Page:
Exactly a year ago, on August 4, 2020, the third-largest non-nuclear explosion ever-recorded destroyed almost half the city of Beirut, ripping through the port and the eastern part of the capital. One of the biggest urban tragedies of modern times, killed more than 200 people, wounded thousands, and left an estimated 300,000 people homeless, damaging over 80,000 commercial, residential and public spaces. Felt across neighboring countries, the blast stripped the city’s constructions of their cladding, framing, and glass elements, while completely tearing down other buildings, leaving around US$15 billion in property damage, in times of Covid, political and social unrest, and economic collapse.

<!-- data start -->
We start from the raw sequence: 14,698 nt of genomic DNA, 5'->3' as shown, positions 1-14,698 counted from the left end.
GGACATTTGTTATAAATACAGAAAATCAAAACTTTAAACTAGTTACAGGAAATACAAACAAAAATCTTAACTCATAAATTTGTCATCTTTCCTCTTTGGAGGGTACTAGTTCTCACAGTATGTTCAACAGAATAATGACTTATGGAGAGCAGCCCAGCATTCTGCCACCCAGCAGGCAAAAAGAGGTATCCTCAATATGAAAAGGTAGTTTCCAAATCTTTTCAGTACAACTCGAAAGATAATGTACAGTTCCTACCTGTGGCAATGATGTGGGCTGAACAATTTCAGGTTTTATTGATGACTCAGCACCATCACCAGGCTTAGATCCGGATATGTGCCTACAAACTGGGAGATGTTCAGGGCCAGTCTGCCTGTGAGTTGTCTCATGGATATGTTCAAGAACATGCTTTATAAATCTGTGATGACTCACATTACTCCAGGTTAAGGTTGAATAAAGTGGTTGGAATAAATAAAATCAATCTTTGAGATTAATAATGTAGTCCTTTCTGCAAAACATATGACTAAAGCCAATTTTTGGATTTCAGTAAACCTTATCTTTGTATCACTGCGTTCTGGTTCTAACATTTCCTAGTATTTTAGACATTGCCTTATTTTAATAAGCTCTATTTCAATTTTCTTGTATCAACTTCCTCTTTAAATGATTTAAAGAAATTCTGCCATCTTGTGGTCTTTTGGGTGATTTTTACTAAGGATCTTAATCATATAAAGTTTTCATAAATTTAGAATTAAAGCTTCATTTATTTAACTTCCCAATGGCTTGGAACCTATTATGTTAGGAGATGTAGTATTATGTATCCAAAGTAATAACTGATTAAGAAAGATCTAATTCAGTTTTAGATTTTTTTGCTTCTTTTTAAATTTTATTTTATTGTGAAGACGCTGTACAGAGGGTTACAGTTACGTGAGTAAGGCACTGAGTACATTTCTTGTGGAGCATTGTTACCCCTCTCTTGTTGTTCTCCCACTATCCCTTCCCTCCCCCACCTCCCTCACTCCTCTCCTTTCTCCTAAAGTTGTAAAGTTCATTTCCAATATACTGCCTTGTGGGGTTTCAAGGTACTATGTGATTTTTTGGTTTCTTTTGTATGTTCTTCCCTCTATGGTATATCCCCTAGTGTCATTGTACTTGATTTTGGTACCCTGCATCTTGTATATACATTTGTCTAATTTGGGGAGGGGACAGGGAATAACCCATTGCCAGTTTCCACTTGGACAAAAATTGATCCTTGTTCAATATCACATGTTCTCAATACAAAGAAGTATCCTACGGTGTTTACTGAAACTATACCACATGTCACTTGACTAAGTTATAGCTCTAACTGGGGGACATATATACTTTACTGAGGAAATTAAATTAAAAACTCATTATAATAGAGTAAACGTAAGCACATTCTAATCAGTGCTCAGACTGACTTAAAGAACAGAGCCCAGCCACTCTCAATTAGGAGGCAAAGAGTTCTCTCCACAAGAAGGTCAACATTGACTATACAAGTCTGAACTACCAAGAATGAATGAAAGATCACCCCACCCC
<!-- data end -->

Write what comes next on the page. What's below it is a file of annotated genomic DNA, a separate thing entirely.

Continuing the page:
One year later, so little has changed. One year later, it only became harder for the people of Beirut. One year later, everything in the city still reminds them of that day. Major questions remained unanswered, no rescue or action plans have been taken by governmental institutions, instead, civil society rose to take into their own hands, reconstruction efforts, in the total absence of the state.
Read on to discover Beirut, one year later, the still-standing silos, the lack of action, and the alternative forms of urban governance through the lens of Dia Mrad, a Lebanese photographer specialized in Architecture and Interiors Photography.
The Capital’s Grain Silos